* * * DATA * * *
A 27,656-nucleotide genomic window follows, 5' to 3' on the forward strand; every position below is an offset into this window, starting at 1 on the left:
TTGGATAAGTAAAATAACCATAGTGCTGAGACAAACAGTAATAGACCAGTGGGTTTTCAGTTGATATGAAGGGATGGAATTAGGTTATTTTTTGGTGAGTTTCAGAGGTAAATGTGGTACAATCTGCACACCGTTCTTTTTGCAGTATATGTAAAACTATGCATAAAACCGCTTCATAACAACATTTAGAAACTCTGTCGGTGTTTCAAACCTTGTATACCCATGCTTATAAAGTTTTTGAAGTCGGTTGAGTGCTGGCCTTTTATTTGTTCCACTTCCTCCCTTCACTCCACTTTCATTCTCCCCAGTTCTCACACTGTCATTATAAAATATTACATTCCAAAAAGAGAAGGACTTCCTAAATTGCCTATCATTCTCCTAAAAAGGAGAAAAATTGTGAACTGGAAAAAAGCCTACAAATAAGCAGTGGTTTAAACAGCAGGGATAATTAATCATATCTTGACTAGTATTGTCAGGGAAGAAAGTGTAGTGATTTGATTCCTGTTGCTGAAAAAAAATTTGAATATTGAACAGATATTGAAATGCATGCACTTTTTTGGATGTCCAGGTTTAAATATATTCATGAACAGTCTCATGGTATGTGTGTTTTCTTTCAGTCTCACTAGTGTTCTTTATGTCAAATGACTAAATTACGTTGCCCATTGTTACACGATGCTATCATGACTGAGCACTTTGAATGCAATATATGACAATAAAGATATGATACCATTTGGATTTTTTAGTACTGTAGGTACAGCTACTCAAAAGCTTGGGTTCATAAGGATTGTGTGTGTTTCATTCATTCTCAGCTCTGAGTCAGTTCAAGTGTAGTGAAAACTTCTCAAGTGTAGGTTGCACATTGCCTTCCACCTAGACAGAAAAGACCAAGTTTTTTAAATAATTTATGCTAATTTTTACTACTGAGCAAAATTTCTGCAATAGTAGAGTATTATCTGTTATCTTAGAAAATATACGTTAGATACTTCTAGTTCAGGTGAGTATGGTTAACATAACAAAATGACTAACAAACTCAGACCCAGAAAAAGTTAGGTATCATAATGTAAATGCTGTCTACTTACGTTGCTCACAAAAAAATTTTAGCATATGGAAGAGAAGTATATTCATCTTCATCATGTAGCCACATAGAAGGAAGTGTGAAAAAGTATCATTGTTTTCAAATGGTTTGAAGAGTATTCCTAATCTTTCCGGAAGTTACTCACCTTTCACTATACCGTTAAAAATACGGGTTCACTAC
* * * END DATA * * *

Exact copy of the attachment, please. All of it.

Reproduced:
A 27,656-nucleotide genomic window follows, 5' to 3' on the forward strand; every position below is an offset into this window, starting at 1 on the left:
TTGGATAAGTAAAATAACCATAGTGCTGAGACAAACAGTAATAGACCAGTGGGTTTTCAGTTGATATGAAGGGATGGAATTAGGTTATTTTTTGGTGAGTTTCAGAGGTAAATGTGGTACAATCTGCACACCGTTCTTTTTGCAGTATATGTAAAACTATGCATAAAACCGCTTCATAACAACATTTAGAAACTCTGTCGGTGTTTCAAACCTTGTATACCCATGCTTATAAAGTTTTTGAAGTCGGTTGAGTGCTGGCCTTTTATTTGTTCCACTTCCTCCCTTCACTCCACTTTCATTCTCCCCAGTTCTCACACTGTCATTATAAAATATTACATTCCAAAAAGAGAAGGACTTCCTAAATTGCCTATCATTCTCCTAAAAAGGAGAAAAATTGTGAACTGGAAAAAAGCCTACAAATAAGCAGTGGTTTAAACAGCAGGGATAATTAATCATATCTTGACTAGTATTGTCAGGGAAGAAAGTGTAGTGATTTGATTCCTGTTGCTGAAAAAAAATTTGAATATTGAACAGATATTGAAATGCATGCACTTTTTTGGATGTCCAGGTTTAAATATATTCATGAACAGTCTCATGGTATGTGTGTTTTCTTTCAGTCTCACTAGTGTTCTTTATGTCAAATGACTAAATTACGTTGCCCATTGTTACACGATGCTATCATGACTGAGCACTTTGAATGCAATATATGACAATAAAGATATGATACCATTTGGATTTTTTAGTACTGTAGGTACAGCTACTCAAAAGCTTGGGTTCATAAGGATTGTGTGTGTTTCATTCATTCTCAGCTCTGAGTCAGTTCAAGTGTAGTGAAAACTTCTCAAGTGTAGGTTGCACATTGCCTTCCACCTAGACAGAAAAGACCAAGTTTTTTAAATAATTTATGCTAATTTTTACTACTGAGCAAAATTTCTGCAATAGTAGAGTATTATCTGTTATCTTAGAAAATATACGTTAGATACTTCTAGTTCAGGTGAGTATGGTTAACATAACAAAATGACTAACAAACTCAGACCCAGAAAAAGTTAGGTATCATAATGTAAATGCTGTCTACTTACGTTGCTCACAAAAAAATTTTAGCATATGGAAGAGAAGTATATTCATCTTCATCATGTAGCCACATAGAAGGAAGTGTGAAAAAGTATCATTGTTTTCAAATGGTTTGAAGAGTATTCCTAATCTTTCCGGAAGTTACTCACCTTTCACTATACCGTTAAAAATACGGGTTCACTAC